Articles in this series: Determining the Purpose of Investigation | Investigators and Investigative Skills | Studying the Fabric of the Historic Building | Looking More Closely | Conducting the Architectural Investigation | After Weighing the Evidence | Keeping a Responsible Record | Conclusion
The evidence collected during investigation, and any conclusions which can be drawn from it, should be documented in a written report. The complexity of a project dictates the complexity of the resulting record. It may be wise to maintain a report in an expandable format if long or extensive work is expected-additional evidence will undoubtedly need to be incorporated that alters previous conclusions. Reports tend to range from annotated photographs in loose-leaf binders to full-length bound "books."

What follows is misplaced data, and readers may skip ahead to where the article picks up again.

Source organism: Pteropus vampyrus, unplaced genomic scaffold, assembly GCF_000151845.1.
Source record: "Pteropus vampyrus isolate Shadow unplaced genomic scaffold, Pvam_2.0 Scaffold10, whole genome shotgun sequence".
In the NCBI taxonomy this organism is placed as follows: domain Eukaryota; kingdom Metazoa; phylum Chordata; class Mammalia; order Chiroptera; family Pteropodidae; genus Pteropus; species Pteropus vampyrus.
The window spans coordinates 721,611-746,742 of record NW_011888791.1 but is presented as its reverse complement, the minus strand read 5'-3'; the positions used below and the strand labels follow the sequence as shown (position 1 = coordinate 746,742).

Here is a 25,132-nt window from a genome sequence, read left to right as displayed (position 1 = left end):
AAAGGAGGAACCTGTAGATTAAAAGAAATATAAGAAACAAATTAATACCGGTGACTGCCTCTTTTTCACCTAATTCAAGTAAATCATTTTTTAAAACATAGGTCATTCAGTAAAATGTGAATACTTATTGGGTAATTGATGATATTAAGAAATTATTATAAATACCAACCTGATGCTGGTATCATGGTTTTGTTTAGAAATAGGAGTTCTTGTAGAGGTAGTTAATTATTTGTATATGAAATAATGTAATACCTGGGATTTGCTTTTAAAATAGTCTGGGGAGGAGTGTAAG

Putting findings and conclusions in an accessible form helps those who are planning treatment. For example, a rehabilitation project may require documentation to satisfy grant funding or tax credit program requirements; preservation and restoration projects always need careful documentation to guide the work. After work, the investigation report and notes on the treatment itself are made into a permanent file record. Whether or not work is being planned, the architectural investigation report will always be of value to future researchers or owners of the building.
The most common professional document is called an Historic Structure Report. This invaluable tool for preservation typically contains historical as well as physical information. Sections include a history of the building, an architectural description of the original structure and changes made over time, the results of all investigations, a record of current conditions or problems, of past repairs and treatments, and recommendations for current and future action. They are seldom definitive; thus, research is a continuing process.
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